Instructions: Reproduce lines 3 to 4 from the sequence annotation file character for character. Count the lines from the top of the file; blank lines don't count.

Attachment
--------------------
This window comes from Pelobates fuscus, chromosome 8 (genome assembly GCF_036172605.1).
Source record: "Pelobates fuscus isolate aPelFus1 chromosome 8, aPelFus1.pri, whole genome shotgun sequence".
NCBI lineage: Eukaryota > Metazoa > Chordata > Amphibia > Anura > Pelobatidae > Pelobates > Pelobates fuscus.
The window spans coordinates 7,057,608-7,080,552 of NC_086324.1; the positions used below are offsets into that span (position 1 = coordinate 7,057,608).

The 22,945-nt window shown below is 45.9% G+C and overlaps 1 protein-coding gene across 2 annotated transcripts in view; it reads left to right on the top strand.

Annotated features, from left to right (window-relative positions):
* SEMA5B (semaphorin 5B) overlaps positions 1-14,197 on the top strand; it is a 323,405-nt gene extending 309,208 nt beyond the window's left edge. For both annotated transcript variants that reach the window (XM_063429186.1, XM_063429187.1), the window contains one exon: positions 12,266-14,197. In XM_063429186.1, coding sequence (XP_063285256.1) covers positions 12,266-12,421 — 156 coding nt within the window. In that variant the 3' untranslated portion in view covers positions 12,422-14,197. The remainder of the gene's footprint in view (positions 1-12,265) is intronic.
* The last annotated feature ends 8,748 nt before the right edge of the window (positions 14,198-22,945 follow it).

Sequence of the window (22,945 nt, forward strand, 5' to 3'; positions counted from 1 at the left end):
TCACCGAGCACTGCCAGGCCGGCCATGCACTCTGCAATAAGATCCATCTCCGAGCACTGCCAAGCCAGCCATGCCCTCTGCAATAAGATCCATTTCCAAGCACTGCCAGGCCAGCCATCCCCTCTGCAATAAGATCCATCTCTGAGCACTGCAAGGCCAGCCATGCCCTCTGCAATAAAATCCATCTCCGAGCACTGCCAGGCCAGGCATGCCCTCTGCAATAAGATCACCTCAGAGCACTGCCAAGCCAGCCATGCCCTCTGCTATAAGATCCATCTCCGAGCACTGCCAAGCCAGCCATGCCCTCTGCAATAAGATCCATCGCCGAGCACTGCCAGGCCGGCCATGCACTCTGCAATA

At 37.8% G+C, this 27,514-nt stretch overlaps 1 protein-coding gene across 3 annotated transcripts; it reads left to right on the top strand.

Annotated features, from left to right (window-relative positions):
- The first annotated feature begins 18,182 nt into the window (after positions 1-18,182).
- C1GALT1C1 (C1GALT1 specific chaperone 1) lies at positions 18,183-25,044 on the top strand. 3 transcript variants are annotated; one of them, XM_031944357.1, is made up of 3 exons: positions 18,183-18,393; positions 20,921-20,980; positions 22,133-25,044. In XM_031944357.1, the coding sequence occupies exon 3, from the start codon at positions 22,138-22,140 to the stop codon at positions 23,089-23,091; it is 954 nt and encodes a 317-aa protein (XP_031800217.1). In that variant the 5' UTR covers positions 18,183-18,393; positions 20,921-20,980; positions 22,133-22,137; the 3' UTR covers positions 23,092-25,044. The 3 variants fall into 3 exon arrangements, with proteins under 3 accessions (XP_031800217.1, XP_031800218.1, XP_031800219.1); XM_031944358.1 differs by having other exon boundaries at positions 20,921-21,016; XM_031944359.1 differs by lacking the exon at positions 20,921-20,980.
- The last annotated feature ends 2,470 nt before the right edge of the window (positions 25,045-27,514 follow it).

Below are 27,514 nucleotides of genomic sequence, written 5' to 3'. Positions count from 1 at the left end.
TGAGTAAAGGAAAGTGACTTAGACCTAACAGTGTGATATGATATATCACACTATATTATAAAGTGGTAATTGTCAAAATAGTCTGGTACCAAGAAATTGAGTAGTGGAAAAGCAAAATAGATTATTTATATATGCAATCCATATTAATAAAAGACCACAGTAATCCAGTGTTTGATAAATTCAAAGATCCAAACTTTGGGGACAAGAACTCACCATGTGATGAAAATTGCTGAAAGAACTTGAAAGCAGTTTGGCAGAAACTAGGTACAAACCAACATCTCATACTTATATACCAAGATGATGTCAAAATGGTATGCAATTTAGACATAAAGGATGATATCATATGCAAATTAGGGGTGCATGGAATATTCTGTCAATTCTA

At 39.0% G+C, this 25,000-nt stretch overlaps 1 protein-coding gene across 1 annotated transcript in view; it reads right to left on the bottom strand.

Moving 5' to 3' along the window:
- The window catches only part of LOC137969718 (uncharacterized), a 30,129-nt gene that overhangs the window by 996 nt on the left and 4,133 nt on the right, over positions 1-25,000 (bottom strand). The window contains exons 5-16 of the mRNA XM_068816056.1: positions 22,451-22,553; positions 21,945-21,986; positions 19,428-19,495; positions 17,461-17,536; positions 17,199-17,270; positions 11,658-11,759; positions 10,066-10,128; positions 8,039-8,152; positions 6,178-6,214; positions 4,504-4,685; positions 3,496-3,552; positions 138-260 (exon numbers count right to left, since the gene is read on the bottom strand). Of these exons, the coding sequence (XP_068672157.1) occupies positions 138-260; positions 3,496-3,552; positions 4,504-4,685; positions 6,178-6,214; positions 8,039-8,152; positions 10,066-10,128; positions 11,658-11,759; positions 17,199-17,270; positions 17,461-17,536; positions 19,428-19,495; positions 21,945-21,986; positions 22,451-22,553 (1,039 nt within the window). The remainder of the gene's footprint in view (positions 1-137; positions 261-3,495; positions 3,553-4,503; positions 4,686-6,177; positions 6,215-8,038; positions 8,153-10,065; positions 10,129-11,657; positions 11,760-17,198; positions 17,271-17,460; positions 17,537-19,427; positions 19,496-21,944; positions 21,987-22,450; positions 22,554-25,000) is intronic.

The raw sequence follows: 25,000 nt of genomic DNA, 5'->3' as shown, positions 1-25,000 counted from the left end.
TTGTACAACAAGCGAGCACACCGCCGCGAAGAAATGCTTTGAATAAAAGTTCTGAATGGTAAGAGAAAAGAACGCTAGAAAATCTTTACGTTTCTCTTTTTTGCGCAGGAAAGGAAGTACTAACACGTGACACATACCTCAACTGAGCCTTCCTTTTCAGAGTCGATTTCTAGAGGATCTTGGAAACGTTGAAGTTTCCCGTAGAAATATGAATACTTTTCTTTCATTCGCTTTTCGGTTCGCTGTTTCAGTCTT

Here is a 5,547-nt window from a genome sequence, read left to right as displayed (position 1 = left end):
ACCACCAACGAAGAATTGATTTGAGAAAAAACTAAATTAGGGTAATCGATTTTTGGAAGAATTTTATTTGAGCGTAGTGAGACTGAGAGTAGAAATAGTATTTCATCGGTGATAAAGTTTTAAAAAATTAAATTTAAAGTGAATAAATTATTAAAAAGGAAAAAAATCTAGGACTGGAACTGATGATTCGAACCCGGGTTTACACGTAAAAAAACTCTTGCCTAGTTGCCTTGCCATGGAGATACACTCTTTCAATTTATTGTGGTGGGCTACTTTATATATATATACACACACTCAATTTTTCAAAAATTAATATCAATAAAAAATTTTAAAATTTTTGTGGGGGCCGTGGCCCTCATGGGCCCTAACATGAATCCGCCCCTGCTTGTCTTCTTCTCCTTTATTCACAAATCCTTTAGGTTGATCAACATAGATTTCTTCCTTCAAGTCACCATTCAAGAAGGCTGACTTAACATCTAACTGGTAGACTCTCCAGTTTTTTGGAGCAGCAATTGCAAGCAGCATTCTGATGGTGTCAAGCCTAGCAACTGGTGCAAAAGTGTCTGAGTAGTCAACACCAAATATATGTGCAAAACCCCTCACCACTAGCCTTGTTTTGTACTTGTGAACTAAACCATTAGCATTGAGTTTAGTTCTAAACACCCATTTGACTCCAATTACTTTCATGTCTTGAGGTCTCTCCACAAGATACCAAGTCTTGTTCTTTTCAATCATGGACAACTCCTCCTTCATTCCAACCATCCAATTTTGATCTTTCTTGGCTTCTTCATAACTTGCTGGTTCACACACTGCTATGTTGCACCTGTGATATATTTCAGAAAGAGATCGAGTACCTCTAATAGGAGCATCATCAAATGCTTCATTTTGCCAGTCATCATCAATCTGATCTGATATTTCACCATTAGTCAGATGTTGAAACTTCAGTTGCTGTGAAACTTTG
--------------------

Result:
NCBI lineage: Eukaryota > Metazoa > Chordata > Amphibia > Anura > Pelobatidae > Pelobates > Pelobates fuscus.
The window spans coordinates 7,057,608-7,080,552 of NC_086324.1; the positions used below are offsets into that span (position 1 = coordinate 7,057,608).